Tiger Eyes, which has recently been made into a film is about grief and trauma.  At the time she wrote it she didn't connect it with her own feelings of losing her father, she was writing from "...some other place."  Judy realized later she was channeling her own emotions.  She co-wrote the screenplay with her son and it's now being shown at film festivals.  When she invited Julia to come to Nantucket the following weekend to view it at the Nantucket Film Festival, Julia paused and asked "Is that real?"

After the discussion there was a Q&A.  It delighted me to see so many children stepping up to the microphone.  Little book lovers, future authors or book bloggers!

Ms. Blume is a fascinating person to listen to.  Every book she has written and phase of her life is a chapter within itself and has amazing, interesting, relevant stories behind them.  She was one of my favorite authors growing up and from the conversations going on around me, I was not alone.  There were people of all ages in attendance with smiles on their faces sharing stories of how Judy Blume and her books shaped them, helped them and entertained them.  Judy Blume has blessed the world with her imagination.

She is more than just an author. 

She is an icon.


Felicia the Geeky Blogger said...

I am soooooooooooooooooo JELLY! I bet this event was beyond amazing :)

She got me through my roughest moments as a little girl :)

Kimberly @ Midnight Book Girl said...

OMG!!! Judy Blume! I am so jealous!

I'm so glad that she embraces being banned (though I don't think any of her books should be banned). I'm always bummed when there is an updated version, but I get why the publishers want to do it.

Excellent wrap up of the event!!

fakesteph said...

I was about to write several OMGs and an I'm Jealous or two... but it looks like I got beat. But seriously, I LOVED this post. I love Judy Blume. She is just one of those people who cares. And I've never met her, but you know she does. She is so thoughtful in her books and in her essays and interviews and even on twitter. I can't believe she grew up in the 50s. The woman is timeless.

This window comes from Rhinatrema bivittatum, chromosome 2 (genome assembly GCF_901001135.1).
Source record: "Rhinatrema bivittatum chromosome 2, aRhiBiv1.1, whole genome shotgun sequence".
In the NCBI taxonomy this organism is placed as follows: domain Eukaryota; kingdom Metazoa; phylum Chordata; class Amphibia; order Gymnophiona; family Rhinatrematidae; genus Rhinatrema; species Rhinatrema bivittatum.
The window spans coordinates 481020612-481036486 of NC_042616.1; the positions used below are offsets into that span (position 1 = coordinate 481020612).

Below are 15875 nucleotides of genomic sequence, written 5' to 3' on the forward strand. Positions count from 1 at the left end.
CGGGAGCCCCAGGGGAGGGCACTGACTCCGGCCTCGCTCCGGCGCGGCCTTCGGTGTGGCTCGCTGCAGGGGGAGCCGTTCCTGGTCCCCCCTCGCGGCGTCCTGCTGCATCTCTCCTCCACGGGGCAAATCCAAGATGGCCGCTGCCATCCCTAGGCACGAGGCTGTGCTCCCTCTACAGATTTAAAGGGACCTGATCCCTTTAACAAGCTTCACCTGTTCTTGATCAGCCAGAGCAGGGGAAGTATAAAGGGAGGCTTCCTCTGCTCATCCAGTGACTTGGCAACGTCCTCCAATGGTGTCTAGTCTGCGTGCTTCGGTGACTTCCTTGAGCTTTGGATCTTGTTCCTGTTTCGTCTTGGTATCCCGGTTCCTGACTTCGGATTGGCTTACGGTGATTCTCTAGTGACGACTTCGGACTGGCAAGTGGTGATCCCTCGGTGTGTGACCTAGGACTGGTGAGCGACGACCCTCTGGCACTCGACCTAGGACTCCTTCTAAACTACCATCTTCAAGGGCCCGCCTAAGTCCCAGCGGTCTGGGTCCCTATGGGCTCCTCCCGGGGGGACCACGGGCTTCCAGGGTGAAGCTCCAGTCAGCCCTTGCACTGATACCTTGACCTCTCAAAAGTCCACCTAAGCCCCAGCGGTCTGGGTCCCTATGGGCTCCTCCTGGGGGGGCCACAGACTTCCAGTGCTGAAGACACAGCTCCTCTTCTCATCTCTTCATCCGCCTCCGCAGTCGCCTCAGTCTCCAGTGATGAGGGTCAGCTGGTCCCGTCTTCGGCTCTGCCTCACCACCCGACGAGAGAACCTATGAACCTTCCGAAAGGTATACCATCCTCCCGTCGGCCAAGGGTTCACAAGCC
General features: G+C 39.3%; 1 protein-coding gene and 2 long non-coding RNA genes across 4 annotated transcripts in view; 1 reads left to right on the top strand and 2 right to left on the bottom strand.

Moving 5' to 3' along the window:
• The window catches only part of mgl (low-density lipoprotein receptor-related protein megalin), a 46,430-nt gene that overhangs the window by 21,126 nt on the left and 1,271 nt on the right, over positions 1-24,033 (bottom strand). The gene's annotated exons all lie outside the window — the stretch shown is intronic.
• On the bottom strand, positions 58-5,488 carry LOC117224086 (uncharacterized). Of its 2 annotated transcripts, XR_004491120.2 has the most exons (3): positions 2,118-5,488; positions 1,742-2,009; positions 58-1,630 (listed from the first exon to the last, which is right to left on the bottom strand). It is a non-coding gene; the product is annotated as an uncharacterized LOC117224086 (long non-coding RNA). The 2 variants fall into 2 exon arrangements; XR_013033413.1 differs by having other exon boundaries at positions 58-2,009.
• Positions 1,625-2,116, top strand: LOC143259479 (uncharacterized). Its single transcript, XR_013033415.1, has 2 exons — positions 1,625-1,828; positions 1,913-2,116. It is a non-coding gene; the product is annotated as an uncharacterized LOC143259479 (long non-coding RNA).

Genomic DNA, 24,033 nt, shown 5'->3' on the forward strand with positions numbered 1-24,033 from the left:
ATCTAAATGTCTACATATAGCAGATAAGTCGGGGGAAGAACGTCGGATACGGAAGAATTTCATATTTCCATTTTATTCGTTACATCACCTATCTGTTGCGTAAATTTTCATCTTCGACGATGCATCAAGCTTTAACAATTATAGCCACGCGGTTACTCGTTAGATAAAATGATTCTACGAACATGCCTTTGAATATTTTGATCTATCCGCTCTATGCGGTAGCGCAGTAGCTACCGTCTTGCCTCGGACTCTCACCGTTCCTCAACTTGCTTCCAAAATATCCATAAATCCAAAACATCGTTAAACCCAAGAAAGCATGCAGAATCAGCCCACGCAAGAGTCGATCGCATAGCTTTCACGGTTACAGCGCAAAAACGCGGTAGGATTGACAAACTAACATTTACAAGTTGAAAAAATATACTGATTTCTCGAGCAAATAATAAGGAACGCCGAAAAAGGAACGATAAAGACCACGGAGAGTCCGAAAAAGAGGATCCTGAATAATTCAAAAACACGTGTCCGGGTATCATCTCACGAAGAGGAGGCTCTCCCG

sharon said...

This was truly a great piece. Yes I am jealous. I was first introduced to Superfudge at school and I read every book since then. One that still breaks my heart is "Letters to Judy", I made me cry then and it makes me cry now. You are right, she is an icon and a great one at that.

Kate @Midnight Book Girl said...

Wow, I don't think I would have been able to have done anything but stutter and slobber over Ms. Blume! Her books were such a part of my childhood that it is a bit hard to think of her as a real person. I have been so fortunate to have grown up in a time when books, especially those written by women, have been able to portray the truth of reality and the possibilities out there for all of us. Awesome post, Pam!

Jenny said...

Oh my gosh you got to meet Judy Blume?! LUCKY YOU PAM!!! This looks like such an amazing event, thank you so much for sharing! Love what she said about censorship, and if I were her, I definitely would have been excited to share space on the same banned list as Mark Twain. Seems like an indicator that you're doing something right!

Midnyte Reader said...

@Felicia-A lot of people at the event stated that same thing. How she got them through their childhood and adolescence.

@Kim-The reasons why Twain was banned are so silly for a present audience, but I guess back then it was a big deal. I think that even now, the reasons why Judy Blume was banned are a bit outdated too.

@Steph-Yes, she really shows she cares in her writing and after seeing her in person, I am even more convinced.

@Sharon-She did talk about Letters. It was quite heartbreaking. She said when she first started getting letters she went to a professional to figure out what her role should be. They figured out it was as a friend.

@Kate-Loved your comment about books by women and how they portay us.

@Jenny-I agree with you, as she and Mark Twain have really touched a lot of people.